You don't need to stop the flow of the program to wait for user input as would be the case in other programming languages. When the page is displayed to the user all processing has already stopped. All user input sent to the server will be processed by a completely new page. (This is what all the Ajax buzz is about: how can you send a new request to the server without asking for a completely new page, but let us leave that aside to keep things simple)
This is exactly what made it difficult for me to grasp PHP programming. I believe programmers refer to this as maintaining state (Look for it on Google especially in combination with
PHP as a search term)
As a mere mortal I'd like to call it: How does one Moodle page knows which selections were made on the previous Moodle page?
Simple answer: they use parameters in the url or they send parameters through forms. (There is another way: sessions, but we will leave those aside for the moment.)
Using url parameters is the easiest way:
Write a lot of links for the different choices:
No linebreaks, Numbered subquestions</a>
Linebreaks, Numbered subquestions</a>
Alas, this is ugly! So we will go for the harder way...
Passing parameters through forms. The best way to understand it, is to look at existing forms. You will quickly notice 2 things:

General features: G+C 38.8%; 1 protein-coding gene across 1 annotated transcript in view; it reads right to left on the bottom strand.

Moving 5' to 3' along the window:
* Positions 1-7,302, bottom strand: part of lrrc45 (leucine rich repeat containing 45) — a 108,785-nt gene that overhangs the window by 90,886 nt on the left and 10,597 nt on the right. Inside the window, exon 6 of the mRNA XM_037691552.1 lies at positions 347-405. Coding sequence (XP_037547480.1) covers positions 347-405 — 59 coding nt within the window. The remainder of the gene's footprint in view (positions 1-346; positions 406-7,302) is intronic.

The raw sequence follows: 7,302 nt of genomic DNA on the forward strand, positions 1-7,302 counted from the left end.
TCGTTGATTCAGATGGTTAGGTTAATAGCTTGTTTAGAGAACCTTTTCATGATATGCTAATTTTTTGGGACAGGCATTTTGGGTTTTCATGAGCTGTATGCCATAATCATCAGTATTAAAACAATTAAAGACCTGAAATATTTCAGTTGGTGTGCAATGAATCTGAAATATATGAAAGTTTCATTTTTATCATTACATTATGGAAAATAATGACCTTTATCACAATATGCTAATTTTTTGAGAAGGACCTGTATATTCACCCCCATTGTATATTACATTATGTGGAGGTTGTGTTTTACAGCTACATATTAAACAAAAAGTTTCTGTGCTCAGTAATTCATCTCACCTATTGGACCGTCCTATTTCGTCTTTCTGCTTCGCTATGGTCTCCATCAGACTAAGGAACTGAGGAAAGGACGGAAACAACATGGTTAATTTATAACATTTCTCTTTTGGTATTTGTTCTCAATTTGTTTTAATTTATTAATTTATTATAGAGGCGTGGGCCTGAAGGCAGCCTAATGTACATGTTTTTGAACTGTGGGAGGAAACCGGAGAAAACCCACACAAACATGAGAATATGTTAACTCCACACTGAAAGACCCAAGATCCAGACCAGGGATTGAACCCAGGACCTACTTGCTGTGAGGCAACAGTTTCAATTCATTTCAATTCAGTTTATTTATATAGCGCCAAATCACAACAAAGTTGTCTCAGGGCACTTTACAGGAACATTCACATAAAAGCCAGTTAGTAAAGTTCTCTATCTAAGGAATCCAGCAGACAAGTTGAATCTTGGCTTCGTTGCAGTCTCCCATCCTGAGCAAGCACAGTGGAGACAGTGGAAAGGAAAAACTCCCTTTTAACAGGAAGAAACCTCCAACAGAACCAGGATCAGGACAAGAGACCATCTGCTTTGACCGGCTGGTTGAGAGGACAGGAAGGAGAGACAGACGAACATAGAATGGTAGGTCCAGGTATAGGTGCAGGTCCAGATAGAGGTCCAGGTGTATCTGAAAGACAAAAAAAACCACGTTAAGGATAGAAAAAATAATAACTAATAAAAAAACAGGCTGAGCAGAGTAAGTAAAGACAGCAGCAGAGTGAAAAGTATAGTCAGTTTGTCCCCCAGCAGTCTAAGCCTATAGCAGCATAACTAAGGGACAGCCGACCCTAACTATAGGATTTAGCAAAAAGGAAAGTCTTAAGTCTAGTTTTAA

Moodle forms contain a lot of hidden fields. That's precisely to pass around information from one page to the other: it's likely that the question category would in your code be passed using a hidden field.
Moodle forms come in pairs: edit.php is accompanied by edit.html / post.php by post.html / etc...
The html file contains the form and the php file has two parts: the first part processes the information that was submitted. (Look at the data_submitted() function). The second part is used to setup some defaults before displaying the html file with the form.
I hope carefully studying some examples of these *.html / *.php pairs will make it clearer.
Just one warning. Now that you know how Moodle passes around information from page to page, you'll understand that it is very easy for a user to enter other information (Just add a new parameter to the url or use the Firefox Web Developer Toolbar to change the value of a hidden field). That's why the receiving page should never trust information entered by the user. (eg in your case you might add a check whether the user is really allowed to export that particular question category). This information is often neglected in PHP tutorials or books. Some of the examples in those books or on the web are even dangerous to use on a real server connected to the internet.
Some other things to pay attention at when you grasp a PHP book or tutorial:
You can skip the part about MySQL database connections. Moodle's database functions are way easier to use.
Do read about
$_GET (the PHP way of passing around values through urls) and
$_POST (passing around values through forms) work, but afterwards you can use the simpler Moodle functions for those:
Hope this saves you some time. I know I spent quite a bit of time trying to grasp this, coming from a Commodore 64 Basic background, where one would simply write
3060 INPUT "Numbered subquestions?", NUM
3070 IF NUM = "Y" THEN GOTO 3120